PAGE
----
The course of Huntington disease (HD) can take decades to fully evolve from the early hallmarks of chorea, mood disturbances, and mild cognitive impairment to end-stage disease in which patients often die from complications of dementia and/or significant decline in motor function.1 Palliative and hospice care play an important role in the long-term management of HD, including ongoing symptom relief measures, caregiver support, and end-of-life care.2
Palliative Care vs Hospice
The services offered by palliative care and hospice often overlap significantly, particularly in imminently terminal conditions such as cancer and heart disease, where progression is much more rapid than in HD. Palliative care and hospice both focus on comfort measures and end-of-life care when the benefits of disease-modifying treatments have been exhausted. By definition, patients must be given a prognosis of 6 months’ survival or less by 2 physicians to receive Medicare benefits for hospice.3,4,5
The Accreditation Council for Graduate Medical Education IV.A.5.b).(3).(c) states that neurology residents “must demonstrate knowledge of palliative care, including adequate pain relief as well as psychosocial support and counseling for patients and families.”6 Despite this, a review by Tarolli et al2 identified significant gaps in resident training in palliative care principals, and found that neurologists in general have low rates of referrals for palliative care services, suggesting they do not often discuss these options with patients and caregivers.7-9 Of the patients referred to hospice care for dementia, less than 30% have access to care for 3 days or more.10,11 In addition, a survey conducted by Downing and colleagues found that only 38.2% of patients with HD had signed advanced directives, and less than half had discussed end-of-life plans.12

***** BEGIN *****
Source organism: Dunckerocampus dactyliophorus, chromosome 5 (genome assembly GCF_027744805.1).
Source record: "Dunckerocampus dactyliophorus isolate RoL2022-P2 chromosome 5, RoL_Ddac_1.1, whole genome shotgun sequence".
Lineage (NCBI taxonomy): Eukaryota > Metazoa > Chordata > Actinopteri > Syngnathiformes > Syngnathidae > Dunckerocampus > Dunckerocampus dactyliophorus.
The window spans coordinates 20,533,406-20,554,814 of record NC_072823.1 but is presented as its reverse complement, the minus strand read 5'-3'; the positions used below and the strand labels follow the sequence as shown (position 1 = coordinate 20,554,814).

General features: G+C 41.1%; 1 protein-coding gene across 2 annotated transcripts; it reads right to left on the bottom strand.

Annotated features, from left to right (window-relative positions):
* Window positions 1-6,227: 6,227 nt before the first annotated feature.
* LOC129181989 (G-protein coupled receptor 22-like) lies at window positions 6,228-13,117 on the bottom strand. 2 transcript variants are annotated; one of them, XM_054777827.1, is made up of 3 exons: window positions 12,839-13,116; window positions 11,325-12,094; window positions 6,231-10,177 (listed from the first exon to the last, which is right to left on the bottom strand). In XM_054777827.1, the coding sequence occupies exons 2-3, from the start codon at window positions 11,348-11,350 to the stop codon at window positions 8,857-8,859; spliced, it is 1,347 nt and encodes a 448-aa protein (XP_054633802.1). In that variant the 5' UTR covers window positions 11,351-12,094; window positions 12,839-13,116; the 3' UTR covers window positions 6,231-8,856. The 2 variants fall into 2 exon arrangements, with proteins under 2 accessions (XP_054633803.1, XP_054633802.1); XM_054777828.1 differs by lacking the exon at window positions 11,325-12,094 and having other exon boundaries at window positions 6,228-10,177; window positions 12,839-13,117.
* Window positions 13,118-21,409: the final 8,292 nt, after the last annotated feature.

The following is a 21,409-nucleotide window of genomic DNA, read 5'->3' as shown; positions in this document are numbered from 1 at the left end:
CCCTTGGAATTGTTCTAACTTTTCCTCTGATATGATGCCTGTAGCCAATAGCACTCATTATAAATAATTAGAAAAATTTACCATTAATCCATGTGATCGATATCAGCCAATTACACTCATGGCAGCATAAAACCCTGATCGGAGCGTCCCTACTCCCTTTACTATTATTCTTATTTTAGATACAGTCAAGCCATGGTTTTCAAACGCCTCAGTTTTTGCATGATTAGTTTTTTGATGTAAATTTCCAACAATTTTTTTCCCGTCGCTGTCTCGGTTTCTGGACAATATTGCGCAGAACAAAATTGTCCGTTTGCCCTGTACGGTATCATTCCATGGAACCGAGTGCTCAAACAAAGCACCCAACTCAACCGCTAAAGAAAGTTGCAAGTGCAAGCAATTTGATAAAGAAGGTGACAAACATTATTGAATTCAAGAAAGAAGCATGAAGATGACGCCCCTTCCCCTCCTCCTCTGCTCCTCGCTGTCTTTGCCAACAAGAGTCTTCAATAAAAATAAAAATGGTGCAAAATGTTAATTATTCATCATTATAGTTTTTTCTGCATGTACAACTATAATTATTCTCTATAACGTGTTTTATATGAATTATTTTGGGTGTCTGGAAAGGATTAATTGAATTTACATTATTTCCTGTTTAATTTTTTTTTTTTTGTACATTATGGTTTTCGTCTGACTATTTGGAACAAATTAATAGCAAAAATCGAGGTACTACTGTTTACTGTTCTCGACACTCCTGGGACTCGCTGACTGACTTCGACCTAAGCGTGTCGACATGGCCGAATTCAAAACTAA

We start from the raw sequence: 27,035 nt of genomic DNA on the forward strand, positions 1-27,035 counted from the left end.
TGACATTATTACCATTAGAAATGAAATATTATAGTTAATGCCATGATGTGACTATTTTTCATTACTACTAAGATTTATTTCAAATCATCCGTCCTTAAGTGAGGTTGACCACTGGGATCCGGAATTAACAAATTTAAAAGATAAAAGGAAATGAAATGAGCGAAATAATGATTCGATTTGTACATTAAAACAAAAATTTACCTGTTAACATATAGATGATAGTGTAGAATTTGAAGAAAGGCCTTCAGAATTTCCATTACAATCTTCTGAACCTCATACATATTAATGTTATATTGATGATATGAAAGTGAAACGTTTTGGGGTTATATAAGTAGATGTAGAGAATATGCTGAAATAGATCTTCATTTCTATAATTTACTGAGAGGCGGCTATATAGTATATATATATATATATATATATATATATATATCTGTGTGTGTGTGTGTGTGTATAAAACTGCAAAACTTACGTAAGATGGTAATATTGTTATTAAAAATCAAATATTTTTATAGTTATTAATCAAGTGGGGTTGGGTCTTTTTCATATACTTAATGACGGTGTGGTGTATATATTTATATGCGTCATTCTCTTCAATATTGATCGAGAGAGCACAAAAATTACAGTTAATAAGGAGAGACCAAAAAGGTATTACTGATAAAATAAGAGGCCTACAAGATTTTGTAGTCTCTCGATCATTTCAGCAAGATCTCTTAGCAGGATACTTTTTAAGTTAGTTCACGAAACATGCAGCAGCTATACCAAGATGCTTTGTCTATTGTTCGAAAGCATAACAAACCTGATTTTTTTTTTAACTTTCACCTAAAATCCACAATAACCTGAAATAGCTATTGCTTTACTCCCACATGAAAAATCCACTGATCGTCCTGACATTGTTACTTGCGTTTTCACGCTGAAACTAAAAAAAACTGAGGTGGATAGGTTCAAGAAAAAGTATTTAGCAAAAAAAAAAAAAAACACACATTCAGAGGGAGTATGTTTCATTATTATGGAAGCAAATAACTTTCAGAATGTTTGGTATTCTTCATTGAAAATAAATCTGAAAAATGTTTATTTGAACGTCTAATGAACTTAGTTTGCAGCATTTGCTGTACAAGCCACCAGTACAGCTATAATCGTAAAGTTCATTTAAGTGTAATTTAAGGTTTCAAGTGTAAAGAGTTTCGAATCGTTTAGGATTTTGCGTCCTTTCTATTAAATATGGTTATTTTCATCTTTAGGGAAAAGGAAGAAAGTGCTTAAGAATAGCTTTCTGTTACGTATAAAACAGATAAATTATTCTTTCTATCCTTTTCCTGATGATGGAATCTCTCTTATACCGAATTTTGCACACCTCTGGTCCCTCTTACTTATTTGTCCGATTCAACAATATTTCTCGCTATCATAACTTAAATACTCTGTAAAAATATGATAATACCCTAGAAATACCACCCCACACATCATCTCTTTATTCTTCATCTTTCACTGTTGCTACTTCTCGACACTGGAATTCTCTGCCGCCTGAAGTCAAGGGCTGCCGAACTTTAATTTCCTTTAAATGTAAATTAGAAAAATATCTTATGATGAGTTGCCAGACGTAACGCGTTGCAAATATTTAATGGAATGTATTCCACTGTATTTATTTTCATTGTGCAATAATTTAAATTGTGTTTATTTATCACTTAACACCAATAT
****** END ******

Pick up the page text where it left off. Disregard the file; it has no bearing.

Special Needs of HD
HD produces a complex compendium of behavioral, psychiatric, movement, and cognitive issues that escalate in late stages of the disease, often overwhelming the abilities of family caregivers, and ultimately leading to the death of the patient. The extensive needs of these patients requires special end-of-life care and specialty social work services for suitable placement in skilled nursing facilities to provide high-quality care.13 A 2014 overview by Boersma et al14 referred to a need for a paradigm shift in the approach to palliative care for patients with neurologic diseases. “In our clinical experience regarding spiritual well-being, neurology patients experience their disease as something intrinsic to their person, which clearly differs from patients with cancer who see ‘the cancer’ as something outside of themselves,” the authors wrote.
Recent data from Johnson et al15 found that patients with HD are younger (57 vs 76 years old) and spend more time in hospice than other hospice patients (median, 42 vs 17 days). “The high rates of nursing-home placement for HD patients likely reflects the additional burden of high rates of behavioral issues (eg, irritability, anger, impulsiveness) seen in this population. As a result, patient and family safety often overshadow other goals of care,” Benzi Kluger, MD, MS, chief of the neurology supportive and palliative care section at the University of Colorado School of Medicine (and coauthor of the Boersma study14), told Neurology Advisor. “Perhaps even more impressive than the 42-day median stay is that 28 of the 101 patients were either still alive or discharged from hospice because they no longer met hospice criteria,” she added.
Providing palliative measures for HD is challenging for many reasons, primarily because there are no specific prognostic criteria and the disease progression is extremely variable. Dr Kluger pointed out that patients with HD have patterns of disability and dementia at much younger ages than are typical in the healthcare system. “This presents psychosocial challenges for social workers, counselors, home health care providers, nursing homes, and hospices that are prepared to deal with these issues in older adults with Alzheimer’s but not younger adults.”
Specialty Palliative Care for HD